Passed by a very big majority of MEPs at today's full parliamentary session in Strasbourg, the resolution sends a clear message to the Vietnamese authorities that they must abandon their draconian methods.
"We hail the action taken by MEPs," said Julie Majerczak, the head of Reporters Without Borders (RSF)'s Brussels bureau. "For the past year, the government in Hanoi has engaged in a systematic criminalization of the freedom to inform. At least 25 bloggers have been arrested or expelled from their country."
Daniel Bastard, the head of RSF's Asia-Pacific desk, added: "Following on from this condemnation by the European Parliament, we urge the EU to condition ratification of its free trade agreement with Vietnam on solid guarantees regarding the freedom to inform. The Vietnamese government needs to understand that it is being completely discredited on the international stage by this crackdown. And it will be penalized for this in the end."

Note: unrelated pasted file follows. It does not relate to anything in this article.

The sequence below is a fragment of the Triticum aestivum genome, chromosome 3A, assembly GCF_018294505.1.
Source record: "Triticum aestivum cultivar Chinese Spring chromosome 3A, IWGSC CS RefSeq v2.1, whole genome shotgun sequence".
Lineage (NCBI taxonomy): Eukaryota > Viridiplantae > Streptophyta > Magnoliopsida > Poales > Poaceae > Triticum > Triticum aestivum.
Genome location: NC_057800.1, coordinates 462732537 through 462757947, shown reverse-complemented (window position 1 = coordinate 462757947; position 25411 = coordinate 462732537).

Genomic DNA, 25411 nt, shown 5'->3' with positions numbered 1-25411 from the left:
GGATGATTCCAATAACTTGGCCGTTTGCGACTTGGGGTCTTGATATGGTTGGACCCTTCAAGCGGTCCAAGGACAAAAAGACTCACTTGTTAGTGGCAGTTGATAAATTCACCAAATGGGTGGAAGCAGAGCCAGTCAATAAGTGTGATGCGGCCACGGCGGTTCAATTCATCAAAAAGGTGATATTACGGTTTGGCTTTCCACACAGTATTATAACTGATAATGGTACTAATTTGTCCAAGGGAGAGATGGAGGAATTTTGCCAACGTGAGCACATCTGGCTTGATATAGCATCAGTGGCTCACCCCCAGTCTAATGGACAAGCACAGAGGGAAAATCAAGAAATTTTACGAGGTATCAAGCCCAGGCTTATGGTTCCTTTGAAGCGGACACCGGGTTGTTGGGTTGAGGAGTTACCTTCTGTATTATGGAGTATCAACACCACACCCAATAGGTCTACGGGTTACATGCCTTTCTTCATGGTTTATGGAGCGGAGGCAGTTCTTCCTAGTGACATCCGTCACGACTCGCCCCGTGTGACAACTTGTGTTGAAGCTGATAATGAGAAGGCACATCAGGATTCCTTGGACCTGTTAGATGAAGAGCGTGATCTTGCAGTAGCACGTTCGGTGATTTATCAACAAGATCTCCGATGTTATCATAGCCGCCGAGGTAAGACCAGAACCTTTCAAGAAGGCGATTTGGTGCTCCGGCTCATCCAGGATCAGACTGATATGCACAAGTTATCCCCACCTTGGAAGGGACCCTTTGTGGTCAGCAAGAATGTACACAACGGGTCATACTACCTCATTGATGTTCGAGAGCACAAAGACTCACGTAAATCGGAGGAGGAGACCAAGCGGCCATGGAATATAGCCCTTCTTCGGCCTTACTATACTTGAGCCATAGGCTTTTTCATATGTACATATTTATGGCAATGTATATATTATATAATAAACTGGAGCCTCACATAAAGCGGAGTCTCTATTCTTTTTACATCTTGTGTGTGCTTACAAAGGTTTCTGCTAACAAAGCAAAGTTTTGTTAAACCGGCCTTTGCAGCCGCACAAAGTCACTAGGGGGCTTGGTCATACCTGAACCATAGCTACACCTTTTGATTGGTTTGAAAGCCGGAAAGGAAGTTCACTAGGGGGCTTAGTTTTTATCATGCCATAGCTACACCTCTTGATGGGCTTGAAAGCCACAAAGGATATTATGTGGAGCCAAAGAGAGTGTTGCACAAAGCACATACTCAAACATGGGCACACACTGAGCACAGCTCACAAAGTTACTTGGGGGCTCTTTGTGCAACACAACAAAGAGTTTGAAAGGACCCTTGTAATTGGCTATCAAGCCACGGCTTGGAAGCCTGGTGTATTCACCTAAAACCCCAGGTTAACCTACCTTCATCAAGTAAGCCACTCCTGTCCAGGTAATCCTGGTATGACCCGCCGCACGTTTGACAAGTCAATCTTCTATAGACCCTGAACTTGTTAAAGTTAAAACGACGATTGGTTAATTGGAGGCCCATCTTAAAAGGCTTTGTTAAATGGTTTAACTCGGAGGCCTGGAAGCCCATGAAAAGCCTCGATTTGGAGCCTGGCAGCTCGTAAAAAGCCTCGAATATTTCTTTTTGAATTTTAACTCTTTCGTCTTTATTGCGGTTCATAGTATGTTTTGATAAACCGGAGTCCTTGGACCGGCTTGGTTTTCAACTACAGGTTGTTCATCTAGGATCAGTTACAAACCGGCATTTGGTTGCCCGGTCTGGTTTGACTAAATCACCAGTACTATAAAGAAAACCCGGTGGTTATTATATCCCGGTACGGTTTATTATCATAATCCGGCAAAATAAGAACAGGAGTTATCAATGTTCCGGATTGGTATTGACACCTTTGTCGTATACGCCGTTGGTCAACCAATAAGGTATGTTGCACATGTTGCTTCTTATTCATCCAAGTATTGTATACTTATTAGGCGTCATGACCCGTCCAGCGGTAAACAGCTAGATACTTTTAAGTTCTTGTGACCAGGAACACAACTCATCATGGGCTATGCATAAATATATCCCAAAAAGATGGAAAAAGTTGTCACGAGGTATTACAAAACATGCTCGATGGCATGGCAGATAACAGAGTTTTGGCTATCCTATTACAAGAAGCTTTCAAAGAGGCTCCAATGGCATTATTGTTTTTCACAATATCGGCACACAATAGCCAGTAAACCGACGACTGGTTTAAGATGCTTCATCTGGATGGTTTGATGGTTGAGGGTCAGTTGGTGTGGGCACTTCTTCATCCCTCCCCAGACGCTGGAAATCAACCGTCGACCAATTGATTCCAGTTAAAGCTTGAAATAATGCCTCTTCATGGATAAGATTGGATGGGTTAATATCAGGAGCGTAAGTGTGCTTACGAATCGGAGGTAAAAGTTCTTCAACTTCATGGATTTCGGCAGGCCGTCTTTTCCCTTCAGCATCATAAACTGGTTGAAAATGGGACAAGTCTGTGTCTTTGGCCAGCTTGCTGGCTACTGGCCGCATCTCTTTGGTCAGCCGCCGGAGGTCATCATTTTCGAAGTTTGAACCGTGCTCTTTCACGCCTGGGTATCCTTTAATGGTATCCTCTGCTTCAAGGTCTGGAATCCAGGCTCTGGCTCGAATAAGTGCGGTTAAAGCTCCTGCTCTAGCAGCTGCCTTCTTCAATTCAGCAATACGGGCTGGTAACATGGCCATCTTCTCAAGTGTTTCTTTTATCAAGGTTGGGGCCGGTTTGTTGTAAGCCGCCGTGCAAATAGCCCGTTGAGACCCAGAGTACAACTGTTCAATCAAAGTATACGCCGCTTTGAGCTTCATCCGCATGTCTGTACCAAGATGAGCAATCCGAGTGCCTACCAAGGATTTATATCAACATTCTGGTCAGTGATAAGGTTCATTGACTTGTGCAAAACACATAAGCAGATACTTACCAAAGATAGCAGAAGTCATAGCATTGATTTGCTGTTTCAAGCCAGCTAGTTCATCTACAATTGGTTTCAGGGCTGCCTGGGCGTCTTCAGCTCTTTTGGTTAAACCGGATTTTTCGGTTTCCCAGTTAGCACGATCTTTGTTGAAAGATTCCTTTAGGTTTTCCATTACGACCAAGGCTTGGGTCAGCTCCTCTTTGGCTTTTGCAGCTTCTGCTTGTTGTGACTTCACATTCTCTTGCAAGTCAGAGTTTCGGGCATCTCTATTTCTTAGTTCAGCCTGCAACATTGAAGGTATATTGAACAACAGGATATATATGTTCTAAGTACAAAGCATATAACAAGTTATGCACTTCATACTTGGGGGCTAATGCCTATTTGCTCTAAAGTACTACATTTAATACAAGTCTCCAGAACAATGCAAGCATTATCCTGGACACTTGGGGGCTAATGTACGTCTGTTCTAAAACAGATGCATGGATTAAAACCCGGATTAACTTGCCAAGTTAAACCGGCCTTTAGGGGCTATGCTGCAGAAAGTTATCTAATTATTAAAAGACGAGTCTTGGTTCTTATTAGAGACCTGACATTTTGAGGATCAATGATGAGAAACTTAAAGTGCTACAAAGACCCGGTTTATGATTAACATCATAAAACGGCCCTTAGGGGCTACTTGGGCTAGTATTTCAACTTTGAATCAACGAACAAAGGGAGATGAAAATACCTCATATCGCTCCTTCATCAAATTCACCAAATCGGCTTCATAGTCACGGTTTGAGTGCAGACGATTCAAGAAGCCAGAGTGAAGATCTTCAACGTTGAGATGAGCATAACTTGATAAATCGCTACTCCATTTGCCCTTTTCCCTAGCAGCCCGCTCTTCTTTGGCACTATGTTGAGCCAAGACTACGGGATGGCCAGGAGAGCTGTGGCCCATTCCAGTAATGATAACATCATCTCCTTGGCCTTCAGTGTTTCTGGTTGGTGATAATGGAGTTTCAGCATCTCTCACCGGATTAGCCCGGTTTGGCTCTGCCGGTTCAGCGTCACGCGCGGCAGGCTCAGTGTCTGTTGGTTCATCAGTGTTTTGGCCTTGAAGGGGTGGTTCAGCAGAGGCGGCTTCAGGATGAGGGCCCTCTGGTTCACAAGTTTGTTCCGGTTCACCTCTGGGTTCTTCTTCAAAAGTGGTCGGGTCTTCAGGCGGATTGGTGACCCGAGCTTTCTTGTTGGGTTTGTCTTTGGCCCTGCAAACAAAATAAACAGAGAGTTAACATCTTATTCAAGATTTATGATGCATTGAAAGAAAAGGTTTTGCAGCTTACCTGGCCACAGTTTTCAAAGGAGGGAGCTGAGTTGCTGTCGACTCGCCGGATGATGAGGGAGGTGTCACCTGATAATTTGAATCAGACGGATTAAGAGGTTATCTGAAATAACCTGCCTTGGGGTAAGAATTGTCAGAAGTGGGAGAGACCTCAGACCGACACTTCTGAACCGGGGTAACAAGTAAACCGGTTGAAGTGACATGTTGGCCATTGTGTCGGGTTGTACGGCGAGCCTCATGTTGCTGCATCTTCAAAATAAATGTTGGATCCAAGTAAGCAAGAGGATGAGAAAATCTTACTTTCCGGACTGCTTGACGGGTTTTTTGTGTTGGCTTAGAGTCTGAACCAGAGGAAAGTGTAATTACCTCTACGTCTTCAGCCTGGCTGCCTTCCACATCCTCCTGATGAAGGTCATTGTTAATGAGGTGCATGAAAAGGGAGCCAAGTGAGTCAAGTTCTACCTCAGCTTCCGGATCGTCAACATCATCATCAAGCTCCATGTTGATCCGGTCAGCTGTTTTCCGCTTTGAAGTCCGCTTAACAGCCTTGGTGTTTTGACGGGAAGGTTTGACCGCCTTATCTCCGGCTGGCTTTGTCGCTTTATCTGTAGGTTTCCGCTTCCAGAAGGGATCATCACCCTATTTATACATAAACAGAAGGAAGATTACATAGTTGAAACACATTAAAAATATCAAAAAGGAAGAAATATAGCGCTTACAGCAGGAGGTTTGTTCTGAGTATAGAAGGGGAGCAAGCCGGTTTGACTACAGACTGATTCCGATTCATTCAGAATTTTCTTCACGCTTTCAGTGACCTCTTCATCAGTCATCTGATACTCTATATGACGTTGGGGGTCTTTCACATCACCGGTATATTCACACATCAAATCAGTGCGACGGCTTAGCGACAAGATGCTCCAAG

In the resolution (see attached), the MEPs express their "concern" about the increase in the number of arrests and convictions of citizen-journalists. What with psychological and physical harassment, intrusive surveillance and harassment of the lawyers, employers and families of bloggers, the resolution paints a damning picture.
The MEPs call on the Vietnamese government to "release all citizens detained for peacefully exercising their freedom of expression." In particular, they condemn the seven-year jail sentence that Nguyen Van Hoa, a 22-year-old blogger, received on 27 November, and they call for his immediate and unconditional release.
The resolution urges Vietnam to amend articles 88 and 79 of its penal code on "anti-state propaganda" and "activities aimed at overthrowing the administration," and to ensure that national security is not used as a pretext for violating human rights.
As part of the#StopTheCrackdownVN campaign by RSF and several other NGOs, a delegation visited Brussels on 22 and 23 November to increase MEP awareness of the fate of Vietnamese bloggers.
Vietnam is ranked almost at the bottom of RSF's 2017 World Press Freedom Index – 175th out of 180 countries.